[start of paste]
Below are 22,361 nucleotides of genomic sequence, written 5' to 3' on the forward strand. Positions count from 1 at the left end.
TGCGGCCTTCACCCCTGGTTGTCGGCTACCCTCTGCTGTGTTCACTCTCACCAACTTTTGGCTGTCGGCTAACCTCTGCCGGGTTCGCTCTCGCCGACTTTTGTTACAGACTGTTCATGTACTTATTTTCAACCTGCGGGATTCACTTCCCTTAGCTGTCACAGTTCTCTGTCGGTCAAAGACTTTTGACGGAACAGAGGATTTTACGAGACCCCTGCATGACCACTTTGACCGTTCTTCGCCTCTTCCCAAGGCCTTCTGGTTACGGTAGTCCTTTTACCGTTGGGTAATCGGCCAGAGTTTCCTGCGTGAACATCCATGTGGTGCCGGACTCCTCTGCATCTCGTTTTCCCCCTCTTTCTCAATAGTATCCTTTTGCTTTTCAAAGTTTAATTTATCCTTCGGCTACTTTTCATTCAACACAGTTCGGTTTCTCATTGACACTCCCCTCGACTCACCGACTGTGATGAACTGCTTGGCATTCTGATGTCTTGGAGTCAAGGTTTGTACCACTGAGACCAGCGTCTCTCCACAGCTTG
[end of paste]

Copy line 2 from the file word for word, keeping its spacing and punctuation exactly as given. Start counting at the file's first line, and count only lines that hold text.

TGCGGCCTTCACCCCTGGTTGTCGGCTACCCTCTGCTGTGTTCACTCTCACCAACTTTTGGCTGTCGGCTAACCTCTGCCGGGTTCGCTCTCGCCGACTTTTGTTACAGACTGTTCATGTACTTATTTTCAACCTGCGGGATTCACTTCCCTTAGCTGTCACAGTTCTCTGTCGGTCAAAGACTTTTGACGGAACAGAGGATTTTACGAGACCCCTGCATGACCACTTTGACCGTTCTTCGCCTCTTCCCAAGGCCTTCTGGTTACGGTAGTCCTTTTACCGTTGGGTAATCGGCCAGAGTTTCCTGCGTGAACATCCATGTGGTGCCGGACTCCTCTGCATCTCGTTTTCCCCCTCTTTCTCAATAGTATCCTTTTGCTTTTCAAAGTTTAATTTATCCTTCGGCTACTTTTCATTCAACACAGTTCGGTTTCTCATTGACACTCCCCTCGACTCACCGACTGTGATGAACTGCTTGGCATTCTGATGTCTTGGAGTCAAGGTTTGTACCACTGAGACCAGCGTCTCTCCACAGCTTG